With post-pandemic world in sight, 6 IT services, digital transformation and consulting trends emerge
1Q21 belongs to the India-centric IT services vendors
India-centric vendors demand considerable attention at the start of 2021 for three trends cutting across their sales motions, talent strategies, and avenues to new partnerships and intellectual property.
Winning deals the old way
In a return to the old-school tactic of rebadging client employees, India-centric vendors have begun winning larger outsourcing deals, in part because the pendulum has swung back to clients demanding “run-the-business” IT services, which naturally favors outsourcing by low-cost offshore IT services vendors. Using an old-school approach to buy their way into mega-sized contacts or secure renewals may heighten competitive pressures for IT services vendors that lack the same scale in offshore locations or willingness to absorb headcount to open doors for long-tail managed services opportunities. Across the outsourcing space, TBR sees a broad trend of vendor consolidation in contracts up for renewal, further pressuring all competitors to expand contract sizes in any way possible.
The most challenged, but also the vendor group with the biggest opportunity, will be the Big Four. Over the past five-plus years, all four firms, to varying degrees, have expanded their application services capabilities delivered through low-cost locations to better appeal to new buyers. Although firms like Deloitte have experienced some initial success, reaching critical mass will require partnering more strategically with the India-centric vendors, unless the Big Four want to adjust their pricing for more mainstream, almost commoditized IT services.
Developing talent onshore
With attrition diminished by COVID-19, India-centric vendors will continue to push to expand onshore U.S. talent, including in ruralshore locations. By focusing on recent university graduates, the India-centric vendors can access relatively cheap talent, spend less on visas, and market locally based talent as part of their sales pitch. In addition, all IT services vendors could face a tech talent threat from cloud and software majors. While companies such as Google (Nasdaq: GOOGL) and Microsoft (Nasdaq: MSFT) have mostly gone after upper-mid-level and senior-level services talent, strategies could change as those software and cloud vendors expand their services capabilities (for more detail on technology vendors’ expansions in the services realm, see TBR’s September 2020 Digital Transformation: Cross-vendor Analysis).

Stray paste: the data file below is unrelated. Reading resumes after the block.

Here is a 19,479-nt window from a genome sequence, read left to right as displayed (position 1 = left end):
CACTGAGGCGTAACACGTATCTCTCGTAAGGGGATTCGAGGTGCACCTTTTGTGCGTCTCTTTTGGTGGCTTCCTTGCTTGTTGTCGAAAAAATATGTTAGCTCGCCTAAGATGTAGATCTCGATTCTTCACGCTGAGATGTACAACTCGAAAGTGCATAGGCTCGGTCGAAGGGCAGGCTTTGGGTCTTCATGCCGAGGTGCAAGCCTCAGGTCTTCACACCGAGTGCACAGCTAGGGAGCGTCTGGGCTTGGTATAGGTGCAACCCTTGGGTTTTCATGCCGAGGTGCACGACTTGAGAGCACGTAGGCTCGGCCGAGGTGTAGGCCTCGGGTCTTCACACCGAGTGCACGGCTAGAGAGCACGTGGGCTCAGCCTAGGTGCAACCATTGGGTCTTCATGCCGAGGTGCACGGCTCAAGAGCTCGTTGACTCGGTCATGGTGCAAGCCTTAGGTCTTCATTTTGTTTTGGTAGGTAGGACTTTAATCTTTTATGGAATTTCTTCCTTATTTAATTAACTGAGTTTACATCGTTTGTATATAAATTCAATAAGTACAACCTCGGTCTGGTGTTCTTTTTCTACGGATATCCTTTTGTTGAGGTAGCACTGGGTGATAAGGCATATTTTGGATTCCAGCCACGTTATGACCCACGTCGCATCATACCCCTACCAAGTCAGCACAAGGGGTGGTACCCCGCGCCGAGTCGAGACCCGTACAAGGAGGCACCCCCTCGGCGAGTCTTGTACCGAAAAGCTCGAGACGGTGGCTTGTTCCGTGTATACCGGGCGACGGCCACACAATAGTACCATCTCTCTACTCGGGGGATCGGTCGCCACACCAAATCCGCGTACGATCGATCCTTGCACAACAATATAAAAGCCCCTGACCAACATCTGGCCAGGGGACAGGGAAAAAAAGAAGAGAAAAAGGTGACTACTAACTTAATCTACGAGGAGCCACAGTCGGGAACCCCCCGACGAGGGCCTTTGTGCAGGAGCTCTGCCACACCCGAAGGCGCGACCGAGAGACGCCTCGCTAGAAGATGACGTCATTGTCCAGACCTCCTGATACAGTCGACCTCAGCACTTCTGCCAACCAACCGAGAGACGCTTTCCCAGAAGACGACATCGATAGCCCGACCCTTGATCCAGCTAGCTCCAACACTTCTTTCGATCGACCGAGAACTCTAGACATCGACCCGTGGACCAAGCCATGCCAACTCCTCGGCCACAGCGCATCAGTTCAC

Turning to open source
Lastly, India-centric vendors, especially those lacking software-specific talent and IP, have begun promoting their value to Microsoft and other cloud and software giants by investing in and developing more talent through open-source consortiums. In contrast to traditional R&D efforts, open-source consortiums can provide less costly and time-consuming avenues to developing IP and possibly unlock new business opportunities through consortium partners. TBR also believes increased participation in open-source consortiums could potentially have long-term impacts on services vendors themselves, including development of software mindsets and associated practices.
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